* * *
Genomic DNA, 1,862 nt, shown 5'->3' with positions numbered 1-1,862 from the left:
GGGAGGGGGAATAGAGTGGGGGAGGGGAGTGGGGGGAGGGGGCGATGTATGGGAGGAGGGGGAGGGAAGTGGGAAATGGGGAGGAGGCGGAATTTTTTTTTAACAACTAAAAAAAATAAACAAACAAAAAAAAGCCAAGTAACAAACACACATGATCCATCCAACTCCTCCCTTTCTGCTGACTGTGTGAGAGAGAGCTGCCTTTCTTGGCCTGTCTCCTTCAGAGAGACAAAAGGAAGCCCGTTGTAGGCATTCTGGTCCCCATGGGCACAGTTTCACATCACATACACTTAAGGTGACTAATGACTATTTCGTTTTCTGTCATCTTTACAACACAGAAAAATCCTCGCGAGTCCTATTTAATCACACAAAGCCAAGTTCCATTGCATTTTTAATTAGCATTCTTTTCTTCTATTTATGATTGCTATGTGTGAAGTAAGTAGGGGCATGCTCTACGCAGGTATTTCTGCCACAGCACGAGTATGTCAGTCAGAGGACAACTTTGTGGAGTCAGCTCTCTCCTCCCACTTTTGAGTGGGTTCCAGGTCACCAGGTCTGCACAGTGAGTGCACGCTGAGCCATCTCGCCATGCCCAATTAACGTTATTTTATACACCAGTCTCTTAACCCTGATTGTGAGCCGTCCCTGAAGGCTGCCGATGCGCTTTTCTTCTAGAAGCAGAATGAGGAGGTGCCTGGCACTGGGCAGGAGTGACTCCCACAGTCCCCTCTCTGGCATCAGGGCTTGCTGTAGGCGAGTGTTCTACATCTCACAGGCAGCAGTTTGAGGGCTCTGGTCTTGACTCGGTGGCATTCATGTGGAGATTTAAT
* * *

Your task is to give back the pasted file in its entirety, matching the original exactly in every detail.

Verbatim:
Genomic DNA, 1,862 nt, shown 5'->3' with positions numbered 1-1,862 from the left:
GGGAGGGGGAATAGAGTGGGGGAGGGGAGTGGGGGGAGGGGGCGATGTATGGGAGGAGGGGGAGGGAAGTGGGAAATGGGGAGGAGGCGGAATTTTTTTTTAACAACTAAAAAAAATAAACAAACAAAAAAAAGCCAAGTAACAAACACACATGATCCATCCAACTCCTCCCTTTCTGCTGACTGTGTGAGAGAGAGCTGCCTTTCTTGGCCTGTCTCCTTCAGAGAGACAAAAGGAAGCCCGTTGTAGGCATTCTGGTCCCCATGGGCACAGTTTCACATCACATACACTTAAGGTGACTAATGACTATTTCGTTTTCTGTCATCTTTACAACACAGAAAAATCCTCGCGAGTCCTATTTAATCACACAAAGCCAAGTTCCATTGCATTTTTAATTAGCATTCTTTTCTTCTATTTATGATTGCTATGTGTGAAGTAAGTAGGGGCATGCTCTACGCAGGTATTTCTGCCACAGCACGAGTATGTCAGTCAGAGGACAACTTTGTGGAGTCAGCTCTCTCCTCCCACTTTTGAGTGGGTTCCAGGTCACCAGGTCTGCACAGTGAGTGCACGCTGAGCCATCTCGCCATGCCCAATTAACGTTATTTTATACACCAGTCTCTTAACCCTGATTGTGAGCCGTCCCTGAAGGCTGCCGATGCGCTTTTCTTCTAGAAGCAGAATGAGGAGGTGCCTGGCACTGGGCAGGAGTGACTCCCACAGTCCCCTCTCTGGCATCAGGGCTTGCTGTAGGCGAGTGTTCTACATCTCACAGGCAGCAGTTTGAGGGCTCTGGTCTTGACTCGGTGGCATTCATGTGGAGATTTAAT